I also have to lob some blame towards artist Michael Ryan, but maybe a bit more to the Marvel editors who put him on this book. I wouldn’t call him a bad artist, but his subtle style isn’t well-suited to this quiet comic. I’ve seen far worse artists handle these characters, but the layouts and bold art added some excitement to the story. Ryan’s work isn’t strong enough to carry the book, and I’m afraid that’s what it needs to do when our underlying mystery is a haunting. Pass on this one.

After gobbling five Missile Pops, I once vomited this exact same image.
My big question for the makers of The Question? How the hell am I supposed to summarize The Question #2? The first outing of this miniseries was delightfully surreal, but this one, while charming and not too terribly painful to describe, is hard to compartmentalize.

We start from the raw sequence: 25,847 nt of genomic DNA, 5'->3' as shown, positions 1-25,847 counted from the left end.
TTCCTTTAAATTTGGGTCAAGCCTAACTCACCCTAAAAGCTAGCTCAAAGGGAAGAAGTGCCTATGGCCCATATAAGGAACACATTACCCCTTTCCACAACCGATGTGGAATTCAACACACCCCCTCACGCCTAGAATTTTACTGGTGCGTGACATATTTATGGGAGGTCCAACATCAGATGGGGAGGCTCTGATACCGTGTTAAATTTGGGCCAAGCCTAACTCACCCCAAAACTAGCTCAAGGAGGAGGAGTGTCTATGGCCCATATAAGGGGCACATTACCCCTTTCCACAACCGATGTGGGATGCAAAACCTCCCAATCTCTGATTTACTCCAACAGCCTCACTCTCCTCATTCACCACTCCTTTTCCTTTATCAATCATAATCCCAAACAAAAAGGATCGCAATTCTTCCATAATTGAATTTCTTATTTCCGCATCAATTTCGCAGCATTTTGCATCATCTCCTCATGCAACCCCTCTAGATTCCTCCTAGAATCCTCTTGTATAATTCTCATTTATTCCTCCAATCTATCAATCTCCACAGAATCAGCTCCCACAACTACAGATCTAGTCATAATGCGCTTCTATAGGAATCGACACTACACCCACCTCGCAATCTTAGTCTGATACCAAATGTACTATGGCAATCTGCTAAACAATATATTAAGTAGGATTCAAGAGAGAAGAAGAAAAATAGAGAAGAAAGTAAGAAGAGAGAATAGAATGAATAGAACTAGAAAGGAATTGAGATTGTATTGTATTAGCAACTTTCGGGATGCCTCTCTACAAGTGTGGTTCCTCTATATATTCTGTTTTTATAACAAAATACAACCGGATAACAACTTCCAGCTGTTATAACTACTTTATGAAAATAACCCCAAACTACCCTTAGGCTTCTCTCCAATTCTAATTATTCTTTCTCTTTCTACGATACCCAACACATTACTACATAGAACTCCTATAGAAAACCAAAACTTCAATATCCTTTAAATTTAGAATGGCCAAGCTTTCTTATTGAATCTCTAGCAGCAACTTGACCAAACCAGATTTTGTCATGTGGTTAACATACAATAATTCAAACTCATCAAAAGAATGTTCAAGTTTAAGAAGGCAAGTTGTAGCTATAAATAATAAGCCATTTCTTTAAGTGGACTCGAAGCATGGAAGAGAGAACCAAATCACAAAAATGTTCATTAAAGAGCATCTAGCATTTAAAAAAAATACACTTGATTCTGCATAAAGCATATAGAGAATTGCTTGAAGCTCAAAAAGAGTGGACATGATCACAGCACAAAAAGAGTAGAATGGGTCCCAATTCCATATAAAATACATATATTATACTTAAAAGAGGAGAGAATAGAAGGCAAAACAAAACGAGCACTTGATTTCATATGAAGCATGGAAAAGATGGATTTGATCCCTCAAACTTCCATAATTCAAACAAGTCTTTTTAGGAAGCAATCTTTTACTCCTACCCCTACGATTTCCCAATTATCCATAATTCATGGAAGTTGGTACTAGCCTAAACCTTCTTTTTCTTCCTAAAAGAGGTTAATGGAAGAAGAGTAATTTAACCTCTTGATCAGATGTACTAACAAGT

Here goes: Vic Sage, celebrity investigative reporter by day/creepy, otherworldly hero by night, wanders out into the streets of Metropolis instead of covering the press conference where Lex Luthor announces the construction of a massive edifice in the center of Metropolis. While Lois Lane pesters the billionaire tyrant about the missing deeds that allowed Lex to bulldoze one hundred city blocks, he instead pushes the press’ attention toward the Feng Shui master who’s found the world’s most powerful focused chi in Metropolis. Right where Lex’s new toy’s being built.